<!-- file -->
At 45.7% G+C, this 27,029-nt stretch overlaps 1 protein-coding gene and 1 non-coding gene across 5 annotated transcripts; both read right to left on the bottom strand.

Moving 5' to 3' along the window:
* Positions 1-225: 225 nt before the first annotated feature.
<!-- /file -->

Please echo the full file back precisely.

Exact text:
At 45.7% G+C, this 27,029-nt stretch overlaps 1 protein-coding gene and 1 non-coding gene across 5 annotated transcripts; both read right to left on the bottom strand.

Moving 5' to 3' along the window:
* Positions 1-225: 225 nt before the first annotated feature.